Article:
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Feb 4, 2016
Thinkers

Viewing Black Lives Matter—Part 1

D.A. Horton examines Evangelicals in co-belligerence with the Black Lives Matter movement |
Viewing Black Lives Matter—Part 1

Introduction

On December 31, 2015 InterVarsity released a statement regarding their decision to be co-belligerents with the #BlackLivesMatter movement. Christians in America seemed to be split over their decision.

While viewing the back and forth I sensed a need for Christians to have a gospel-saturated filter to view the Black Lives Matter movement through. My intention for writing this four-part series is to advance the conversation regarding Christians and Black Lives Matter. It must be understood this series is not undermining the gospel’s reach to all other ethnicities or even the denial of mistreatment towards other people groups in America’s past. As a person of Mexican and Native American descent I identify such struggles. However, the focus of my work in this article has been contextualized to the Black experience in America to help Christians at-large to thinking critically about the Black Lives Matter movement.

I seek to accomplish by first leading us to Acquire a Biblical framework on the human race and how this relates to the gospel being expressed through the lives of Christians who are living out the Great Commandment, Commission and Commitment.

Secondly, I Analyze the #BlackLivesMatter movement by giving an overview of the founders’ definition, 13 guiding principles and 11 misconceptions. To provide greater levels of insight within the limited space I have to write, I chose to zoom in on a few guidelines and misconceptions believers should be aware of to prevent us marginalize their movement and the gospel we’re privileged to steward.

Next, I Assess (in brevity), historical facts of the treatment of Blacks in the United States because this issue is a stumbling block among Christians. Understanding the historical treatment of Blacks not only helps us understand the warrant of the cry “Black Lives Matter”, it also shows us how Christians in previous generations en masse poorly stewarded the gospel. My prayer is we do better by recognizing the current numbers on our agreement regarding the contemporary treatment of Blacks (according to a recent survey) are both polarized and grievous.

Lastly, I Apply missional guardrails for Christians to consider anytime we’re working as co-belligerents with a people or movements that are not foundationally rooted in the gospel. My closing appeal is for believers to steward the gospel with excellence by showing the world the power of Christ through the solid interpersonal relationships of the ethnically, culturally, and generationally diverse Body He called to live on mission together.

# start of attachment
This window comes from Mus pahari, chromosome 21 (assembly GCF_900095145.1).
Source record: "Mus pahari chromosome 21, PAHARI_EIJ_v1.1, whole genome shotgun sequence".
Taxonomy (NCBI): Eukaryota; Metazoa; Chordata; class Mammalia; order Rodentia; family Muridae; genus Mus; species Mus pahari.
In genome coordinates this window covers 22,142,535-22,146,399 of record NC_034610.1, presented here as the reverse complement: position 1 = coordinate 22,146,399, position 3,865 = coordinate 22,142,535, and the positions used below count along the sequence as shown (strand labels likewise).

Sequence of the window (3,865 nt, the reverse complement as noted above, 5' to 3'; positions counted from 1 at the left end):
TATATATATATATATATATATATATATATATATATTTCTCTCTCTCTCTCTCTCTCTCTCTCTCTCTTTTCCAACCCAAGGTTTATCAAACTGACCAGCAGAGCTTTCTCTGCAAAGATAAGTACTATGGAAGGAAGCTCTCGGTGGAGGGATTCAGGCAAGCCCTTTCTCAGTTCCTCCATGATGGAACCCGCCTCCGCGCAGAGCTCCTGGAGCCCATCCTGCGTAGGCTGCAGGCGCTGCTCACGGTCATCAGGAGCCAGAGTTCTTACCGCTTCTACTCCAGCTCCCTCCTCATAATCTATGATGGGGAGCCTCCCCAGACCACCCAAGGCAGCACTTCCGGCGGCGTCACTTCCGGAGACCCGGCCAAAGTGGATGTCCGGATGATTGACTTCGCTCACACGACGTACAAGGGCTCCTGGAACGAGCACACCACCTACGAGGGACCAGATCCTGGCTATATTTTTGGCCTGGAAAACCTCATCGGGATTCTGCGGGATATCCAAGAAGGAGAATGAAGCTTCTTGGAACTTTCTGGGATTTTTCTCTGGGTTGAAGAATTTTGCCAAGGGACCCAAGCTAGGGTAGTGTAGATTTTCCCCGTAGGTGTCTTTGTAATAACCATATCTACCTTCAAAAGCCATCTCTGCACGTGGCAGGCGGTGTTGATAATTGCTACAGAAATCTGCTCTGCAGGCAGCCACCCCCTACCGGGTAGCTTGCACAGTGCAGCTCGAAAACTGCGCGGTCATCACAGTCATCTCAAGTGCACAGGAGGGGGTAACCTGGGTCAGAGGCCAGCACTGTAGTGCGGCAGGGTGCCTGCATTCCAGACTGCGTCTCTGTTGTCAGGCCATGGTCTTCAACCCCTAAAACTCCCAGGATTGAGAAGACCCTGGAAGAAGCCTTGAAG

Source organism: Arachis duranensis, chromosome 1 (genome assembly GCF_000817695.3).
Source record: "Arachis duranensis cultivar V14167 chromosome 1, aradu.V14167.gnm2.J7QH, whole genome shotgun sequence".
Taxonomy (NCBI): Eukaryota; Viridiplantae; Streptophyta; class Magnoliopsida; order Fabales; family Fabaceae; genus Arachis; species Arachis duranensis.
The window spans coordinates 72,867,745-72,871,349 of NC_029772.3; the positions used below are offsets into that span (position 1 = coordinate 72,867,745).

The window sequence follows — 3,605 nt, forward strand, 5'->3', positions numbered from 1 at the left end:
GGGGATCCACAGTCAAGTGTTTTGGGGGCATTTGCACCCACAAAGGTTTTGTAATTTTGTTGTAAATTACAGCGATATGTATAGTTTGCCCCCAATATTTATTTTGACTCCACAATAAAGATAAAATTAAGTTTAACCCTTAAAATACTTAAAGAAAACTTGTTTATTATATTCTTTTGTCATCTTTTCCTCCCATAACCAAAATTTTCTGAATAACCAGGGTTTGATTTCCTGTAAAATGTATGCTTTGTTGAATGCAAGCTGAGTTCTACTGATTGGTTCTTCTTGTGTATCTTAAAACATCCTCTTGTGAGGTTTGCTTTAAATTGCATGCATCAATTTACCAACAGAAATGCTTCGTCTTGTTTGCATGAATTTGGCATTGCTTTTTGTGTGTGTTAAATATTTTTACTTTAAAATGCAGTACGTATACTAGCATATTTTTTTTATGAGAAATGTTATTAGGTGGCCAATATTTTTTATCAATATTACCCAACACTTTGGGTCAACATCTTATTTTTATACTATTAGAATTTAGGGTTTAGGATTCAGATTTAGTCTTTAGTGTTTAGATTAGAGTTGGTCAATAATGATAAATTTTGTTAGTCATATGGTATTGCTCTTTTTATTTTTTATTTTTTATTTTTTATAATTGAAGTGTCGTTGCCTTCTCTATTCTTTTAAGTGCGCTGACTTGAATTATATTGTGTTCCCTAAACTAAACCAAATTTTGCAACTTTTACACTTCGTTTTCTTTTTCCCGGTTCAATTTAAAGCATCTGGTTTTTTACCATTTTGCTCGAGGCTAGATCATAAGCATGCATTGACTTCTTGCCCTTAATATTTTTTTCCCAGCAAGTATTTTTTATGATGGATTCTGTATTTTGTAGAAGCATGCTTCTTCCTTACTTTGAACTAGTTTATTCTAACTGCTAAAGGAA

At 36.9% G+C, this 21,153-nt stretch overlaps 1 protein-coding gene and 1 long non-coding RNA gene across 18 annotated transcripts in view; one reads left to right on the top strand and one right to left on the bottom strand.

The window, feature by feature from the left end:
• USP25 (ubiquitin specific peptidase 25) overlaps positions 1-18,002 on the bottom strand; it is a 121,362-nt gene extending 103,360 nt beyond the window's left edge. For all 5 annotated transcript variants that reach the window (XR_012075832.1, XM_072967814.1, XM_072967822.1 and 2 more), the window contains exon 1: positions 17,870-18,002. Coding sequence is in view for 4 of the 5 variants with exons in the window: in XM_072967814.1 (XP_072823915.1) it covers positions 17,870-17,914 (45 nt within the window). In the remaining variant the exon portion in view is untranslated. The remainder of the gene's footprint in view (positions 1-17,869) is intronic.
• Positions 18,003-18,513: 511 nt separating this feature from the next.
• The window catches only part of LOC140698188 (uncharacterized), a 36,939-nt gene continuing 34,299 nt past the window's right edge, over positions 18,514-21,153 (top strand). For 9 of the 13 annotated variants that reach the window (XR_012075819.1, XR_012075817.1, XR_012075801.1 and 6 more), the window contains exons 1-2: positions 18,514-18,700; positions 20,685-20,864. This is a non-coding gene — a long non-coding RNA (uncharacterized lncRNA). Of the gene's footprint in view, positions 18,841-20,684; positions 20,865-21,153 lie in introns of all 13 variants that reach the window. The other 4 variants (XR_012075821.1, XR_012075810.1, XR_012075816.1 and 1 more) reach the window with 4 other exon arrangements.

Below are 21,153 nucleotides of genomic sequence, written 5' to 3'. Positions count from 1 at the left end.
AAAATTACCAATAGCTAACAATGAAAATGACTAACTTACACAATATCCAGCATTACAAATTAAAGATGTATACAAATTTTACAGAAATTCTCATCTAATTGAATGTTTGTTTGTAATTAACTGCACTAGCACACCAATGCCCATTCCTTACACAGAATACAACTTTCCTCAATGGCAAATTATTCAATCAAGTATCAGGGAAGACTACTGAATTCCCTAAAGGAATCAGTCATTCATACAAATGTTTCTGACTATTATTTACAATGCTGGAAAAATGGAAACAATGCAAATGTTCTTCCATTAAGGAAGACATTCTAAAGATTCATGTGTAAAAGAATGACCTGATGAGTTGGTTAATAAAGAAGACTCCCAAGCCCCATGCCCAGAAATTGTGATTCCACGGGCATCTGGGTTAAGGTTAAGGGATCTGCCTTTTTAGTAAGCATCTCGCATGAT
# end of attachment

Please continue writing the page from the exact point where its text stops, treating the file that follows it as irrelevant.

Acquiring a Biblical Framework

God’s Greatest Creation

Genesis 1:26-27 declares human beings are made in the image of God (imago dei). This means we are distinct from all other forms of creation because God shared with us (on a finite level) characteristics of Himself that He withheld from all other forms of creation. It’s safe to say all humans are one kind, one race that espouses multitudes of beautiful ethnicities who all equally personify God’s crowning act of creation.

Our one race roots back to one set of common parents; Adam (Acts 17:26) and Eve (Gen. 3:20) whose lineage through Seth (Gen. 4:25) produced Noah (Gen. 4:25-5:32) whom God preserved to produce the table of nations (Gen. 9:18-10-32). Evidence of our common heritage is seen in the fact our entire race is fallen because of the fall of our first father Adam (Gen. 3:1-7; Rom. 5:12). It’s imperative we understand this crucial point because it rebukes the lie Blacks are inherently less moral than other ethnicities.

The Great Commandment

The Great Commandment (Mark 12:28-34) challenges us to ensure the tangible expressions of our holistic love for God is seen the way love our neighbor. Some now may ask, “who is my neighbor?” The answer is found in . This frame of reference calls us to extend compassion to those who are in need no matter ethnicity, gender, religious affiliation (or lack thereof) socio-economic status, or even how they may have treated us in the past (Rom. 12:9-21).

The Great Commission

All Christians share the same job description, the Great Commission (Matthew 28:16-20). We’re privileged to make disciples of all ethnicities. Progressively as we build relationships with non-believing neighbors, it should be our practice to share the gospel and our lives with them (1 Thess. 2:8). Prayerfully God the Holy Spirit will supernaturally bring our neighbors to repentance as they place their faith in Christ (John 3:3-8; 2 Cor. 5:17). The work then is to live out the biblical “one another’s” before our lost-world while making appeal for them to join the family of God ().

The Great Commitment

The Great Commitment is the dedication to long-lasting interpersonal relationships among the Body of Christ. We are the one new humanity joined together in Christ (Eph. 2:11-22). It is the Church’s responsibility to serve our world by being a snapshot of the multi-ethnic and multi-generational “City of God” we will inhabit throughout eternity (Rev. 5:8-10; 7:9, 21). The local church is the gathering of believers who hold fast our confession of our hope all the while stirring up one another to love and good works (Hebrews 10:23-25). In short, we should not forsake why we gather or forget why we scatter. Our time worshipping the Lord together should regularly recalibrate our hearts to remain committed to upholding the doctrine of the imago dei, as we live out the Great Commandment, while obediently fulfilling the Great Commission in our lost and broken communities.

Related Topics:Church; Politics; Racism
Posted:February 4, 2016 at 6:00 am

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Viewing Black Lives Matter—Part 1